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Some guy recently wrote a blog post for a website called, it was picked up by the Huffington Post as well. The article, authored by Anonymous, is titled: “My Wife’s Expecting Twins and I’m Not Happy About It”. And, it’s clear from the text, he’s not kidding. He explains how he and his wife, after having a child several years prior, conceived twins using IVF. They wanted just one child but ended up with two. This news made them both “angry” and “regretful”. They aren’t excited, he emphasizes, and they wish they’d never tried to get pregnant. They briefly considered a “reduction”, also known as aborting one of the twins, but decided against it. They hoped for a birth defect to “give them a reason” to abort but, tragically, their children are both healthy. It will suck. It’s going to be horrible. It’s a nightmare.

And so on.

Now, me and my wife are also expecting twins. I do not share this man’s sentiments. He has the right to express them, as all poisonous, resentful people have a right to inflict their negativity on the universe, but I do find it quite unfortunate. So, with that said, I thought I’d balance out the equation by adding my own perspective as a man whose wife is also pregnant with twins:

First, of course I have my fears and apprehensions. I know it will be a struggle. I know we won’t get much sleep. I know there will be added financial strains. I know a hundred things could go wrong every day, and at least fifty things probably will. I know there’s plenty I don’t know. I’ve never been down this road. There will be worries and stresses that come along that I haven’t even thought of yet. It will not be easy. I know that. Two kids at once — good Lord — yes, it would have been easier to start with one. I have no pretensions, I don’t expect sunshine and rainbows every second of the day. I expect plenty of work, and grief, and sleepless nights, and dirty diapers. Oh the diapers. Many, many diapers.

And, yet, I’m still happy. I’m ecstatic, actually. I don’t feel cursed — far from it — I feel like I’ve won a cosmic award that I neither deserve, nor earned. I’m in love with my kids already and I haven’t even met them yet. How is that? I don’t understand it. But it’s real. Here are these still-mysterious lifeforms that my wife and I created, and they are ours. How hopelessly spoiled and shallow would I have to be to not appreciate the beauty of this? I might be scared sometimes, but how could I complain and whine and lament the inconveniences in the light of this astonishing miracle? That would be like witnessing the birth of a star and responding with a yawn and a grumble. Someone kindly backhand me in the face if I ever become that sort of dull, jaded, excruciating bore of a human being.

I know there will be many sacrifices I will have to make for my children, and I’m ready for that. In fact I’m eager. After all, what am I really giving up? Down time, free time, TV time, money, sleep, independence. Fine. I’ve been there, I’ve had that. I’ve had a couch, a TV and nothing to do. I’ve lived for myself, and walked around every day thinking of ways to entertain myself, support myself, feed myself, and serve myself. This is why I’m a firm believer that every man, ideally, should spend a while living on his own before he moves into marriage and children. And I mean on his own — not with roommates or dorm mates. Alone. Totally and completely independent. I lived that way for five years and, for the record, I got along just fine. My home decor, and perhaps my diet, left a lot to be desired, but otherwise I functioned well as a single bachelor. I enjoyed “doing my own thing”. I could go where I wanted, when I wanted, for as long as I wanted. I could do what I wanted. Nobody had any input. I answered to myself and myself only. And now, because I had my fill of that for about 60 months or so, I know better than to idolize it or covet it. I’m ready to give myself over to something greater. Notice I didn’t say “glamorous”, I said “greater”. I’m ready to pour myself into something, I’m ready to serve, I’m ready to become something that I’ve never been. I’ve done a thing that can’t be undone, and it’s terrifying but it’s also transcendent.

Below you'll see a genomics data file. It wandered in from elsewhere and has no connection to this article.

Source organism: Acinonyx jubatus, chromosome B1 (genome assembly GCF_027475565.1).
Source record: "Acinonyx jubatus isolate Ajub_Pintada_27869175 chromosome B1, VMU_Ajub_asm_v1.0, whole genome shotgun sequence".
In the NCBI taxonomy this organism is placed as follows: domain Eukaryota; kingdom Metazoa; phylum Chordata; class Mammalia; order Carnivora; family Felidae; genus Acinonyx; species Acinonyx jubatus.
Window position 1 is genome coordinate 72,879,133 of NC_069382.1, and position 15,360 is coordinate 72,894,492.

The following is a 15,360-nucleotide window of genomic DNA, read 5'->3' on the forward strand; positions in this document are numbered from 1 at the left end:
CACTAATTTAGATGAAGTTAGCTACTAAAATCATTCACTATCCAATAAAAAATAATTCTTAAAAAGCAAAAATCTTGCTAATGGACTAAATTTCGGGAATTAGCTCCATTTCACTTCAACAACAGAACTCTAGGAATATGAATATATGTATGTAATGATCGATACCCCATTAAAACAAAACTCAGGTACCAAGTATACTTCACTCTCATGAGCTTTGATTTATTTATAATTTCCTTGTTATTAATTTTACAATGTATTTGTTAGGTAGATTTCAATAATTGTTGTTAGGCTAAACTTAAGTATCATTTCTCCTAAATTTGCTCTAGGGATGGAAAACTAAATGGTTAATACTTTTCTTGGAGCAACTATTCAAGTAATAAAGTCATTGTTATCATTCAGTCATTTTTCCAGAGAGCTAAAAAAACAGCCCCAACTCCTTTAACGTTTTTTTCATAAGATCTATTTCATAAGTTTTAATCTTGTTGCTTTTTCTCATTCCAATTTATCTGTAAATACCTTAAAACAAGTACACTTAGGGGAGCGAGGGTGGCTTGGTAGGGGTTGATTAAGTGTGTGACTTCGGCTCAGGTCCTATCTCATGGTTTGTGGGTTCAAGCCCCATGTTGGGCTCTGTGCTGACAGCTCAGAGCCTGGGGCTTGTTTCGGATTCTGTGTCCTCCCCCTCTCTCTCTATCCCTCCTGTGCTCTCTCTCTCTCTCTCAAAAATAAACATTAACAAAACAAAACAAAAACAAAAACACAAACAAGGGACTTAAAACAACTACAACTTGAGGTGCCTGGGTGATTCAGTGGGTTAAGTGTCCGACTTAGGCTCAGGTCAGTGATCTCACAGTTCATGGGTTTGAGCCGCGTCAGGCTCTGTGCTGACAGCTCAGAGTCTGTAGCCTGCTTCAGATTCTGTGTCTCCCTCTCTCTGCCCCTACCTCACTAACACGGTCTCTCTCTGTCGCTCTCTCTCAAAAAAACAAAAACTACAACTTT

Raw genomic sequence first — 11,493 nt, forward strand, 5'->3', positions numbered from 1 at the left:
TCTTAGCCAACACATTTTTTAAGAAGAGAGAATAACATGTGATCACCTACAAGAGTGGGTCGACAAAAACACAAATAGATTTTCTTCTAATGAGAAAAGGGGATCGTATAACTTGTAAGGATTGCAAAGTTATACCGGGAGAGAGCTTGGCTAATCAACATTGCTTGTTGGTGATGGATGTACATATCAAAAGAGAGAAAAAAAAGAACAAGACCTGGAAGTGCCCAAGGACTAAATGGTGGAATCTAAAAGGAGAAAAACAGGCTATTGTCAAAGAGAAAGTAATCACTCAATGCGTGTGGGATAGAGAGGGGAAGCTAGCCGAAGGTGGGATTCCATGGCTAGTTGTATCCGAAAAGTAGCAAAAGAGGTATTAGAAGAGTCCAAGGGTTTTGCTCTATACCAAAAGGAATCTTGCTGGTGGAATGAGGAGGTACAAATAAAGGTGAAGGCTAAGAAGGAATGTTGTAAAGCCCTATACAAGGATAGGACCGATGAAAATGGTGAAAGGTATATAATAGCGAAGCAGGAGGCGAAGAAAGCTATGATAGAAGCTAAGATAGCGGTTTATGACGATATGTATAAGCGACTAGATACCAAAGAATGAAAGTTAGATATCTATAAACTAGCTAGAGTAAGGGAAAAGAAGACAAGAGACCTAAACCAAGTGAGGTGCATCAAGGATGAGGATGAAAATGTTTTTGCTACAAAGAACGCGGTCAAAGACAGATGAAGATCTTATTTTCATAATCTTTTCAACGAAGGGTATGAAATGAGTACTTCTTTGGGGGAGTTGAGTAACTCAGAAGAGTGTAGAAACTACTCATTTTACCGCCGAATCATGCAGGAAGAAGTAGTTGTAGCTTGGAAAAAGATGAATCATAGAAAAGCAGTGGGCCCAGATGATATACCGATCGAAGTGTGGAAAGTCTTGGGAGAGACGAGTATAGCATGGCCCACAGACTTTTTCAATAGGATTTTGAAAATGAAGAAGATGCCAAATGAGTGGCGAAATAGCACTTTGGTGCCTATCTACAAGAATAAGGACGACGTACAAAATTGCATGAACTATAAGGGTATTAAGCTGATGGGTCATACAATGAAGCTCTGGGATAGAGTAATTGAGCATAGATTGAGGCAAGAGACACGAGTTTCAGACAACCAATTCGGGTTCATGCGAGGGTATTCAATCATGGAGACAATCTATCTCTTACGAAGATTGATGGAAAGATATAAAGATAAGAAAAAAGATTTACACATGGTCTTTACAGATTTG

If there’s one negative feeling I possess towards this whole situation, it’s my feeling of unworthiness. My children will have a piece of me in them, and, frankly, I don’t think there are any pieces of me worth duplicating. My children are beautiful and pure, and I am not. They’ll call me “Dad”, and my wife and I will be the center of their tiny universe. Little will they know that I’m really just some random dude, I’m nothing special. But I’ve been given something special, so I guess I better live up to the moment.

So to the guy who hates his kids for committing the crime of being conceived: I think you’ve got the wrong perspective on this, man. You seem to live in a rather thin and superficial world, where beauty and love have no soil in which to grow. It’s sad and I pity you. But if you and your wife can’t see this for the miracle that it is, I suggest giving your children up for adoption. Your kids deserve to be loved, not resented.